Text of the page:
I have, I had a middle aged pt with ES cancer, mets everywhere, so lymphedema so bad they were bedbound and became septic, on 3 pressors. Still awake alert oriented. They decided to stop the pressors. It was heartbreaking as all day people came to say goodbye. We had hospice, a chaplain and all. But the moment I had to hit the stop buttons I felt so sad.. and I have also done hospice for 5 years ICU 8. they slowly got more and more tired eventually became unresponsive, but remained comfortable. It took about 12 hours. I imagine your pt will pass more quickly. Just remember it is their right, and Remain their advocate, get them on a morphine some type of drip even though it maybe quick it will assure them they won't suffer even if they wont need it. But i would give them some along with lorazepam several minutes before withdrawing care. I would want to be asleep if I were that person! I def. suggest hospice .. a lot of Docs in the hospital think they don't need it but as a hospice nurse that went to hospitals to help to withdrawal of care it gives the families and patients extra care and attention and helps the nurse. Also the chaplains are amazing even if the patients are not religious. They don't have to pray, if patient doesn't want that. they are just amazing support! At the end of the day knowing you made that pt pass with dignity and in peace is what matters. Focus on what you did to help their comfort and their spirit, not what buttons you had to push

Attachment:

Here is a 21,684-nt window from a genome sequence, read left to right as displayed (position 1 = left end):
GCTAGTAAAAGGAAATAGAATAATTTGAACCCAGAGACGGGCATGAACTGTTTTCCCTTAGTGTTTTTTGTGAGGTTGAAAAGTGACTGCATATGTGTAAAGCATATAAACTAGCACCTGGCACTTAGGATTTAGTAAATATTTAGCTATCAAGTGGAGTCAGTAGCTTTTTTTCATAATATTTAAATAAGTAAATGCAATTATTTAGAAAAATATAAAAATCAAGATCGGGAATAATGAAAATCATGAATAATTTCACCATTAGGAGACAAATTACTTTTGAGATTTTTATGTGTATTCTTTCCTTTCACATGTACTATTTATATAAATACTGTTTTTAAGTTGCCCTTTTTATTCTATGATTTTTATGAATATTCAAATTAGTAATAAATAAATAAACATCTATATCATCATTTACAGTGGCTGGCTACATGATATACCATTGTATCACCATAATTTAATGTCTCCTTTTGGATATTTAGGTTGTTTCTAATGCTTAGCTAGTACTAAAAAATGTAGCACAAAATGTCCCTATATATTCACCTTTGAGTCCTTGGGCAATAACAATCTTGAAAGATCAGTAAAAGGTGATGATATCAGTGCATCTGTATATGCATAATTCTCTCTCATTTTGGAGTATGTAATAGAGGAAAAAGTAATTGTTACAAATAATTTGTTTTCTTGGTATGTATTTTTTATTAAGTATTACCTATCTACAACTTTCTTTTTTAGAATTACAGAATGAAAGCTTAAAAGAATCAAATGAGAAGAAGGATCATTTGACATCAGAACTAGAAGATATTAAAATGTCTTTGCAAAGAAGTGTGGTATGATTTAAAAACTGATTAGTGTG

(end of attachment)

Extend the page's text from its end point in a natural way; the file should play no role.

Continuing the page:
Nov 30, '16
Hugs. I'm sorry things are not working out for this patient. This is a hard one for sure. I agree with the PPs... get all the support you need -- that your patient needs at the bedside -- just as you would for any patient. And as you process through it -- talk to someone about it -- even a coworker/friend who knows the situation as you do. This one will stick with you and that's OK. ICU nurses become pretty adept at the arms-length thing, but you're human and you feel things and that is good.
I wanted to add -- I don't think I've withdrawn life support on someone this coherent, but my dear friend experienced this with her dad. He was very much with it when the tube was pulled. He knew he would quickly pass as did his family at the bedside. He was awake before the extubation to say his goodbyes and hear the goodbyes and then with sedation and pain control he passed with his family holding him right after extubation. It was peaceful and beautiful, even ... and though he didn't want to leave his family he (and they) had prepared for what they knew was not a choice, but the inevitable. I think that gave them the ability to make it what they could. Most of us won't have that ability when our time comes, but he/they did.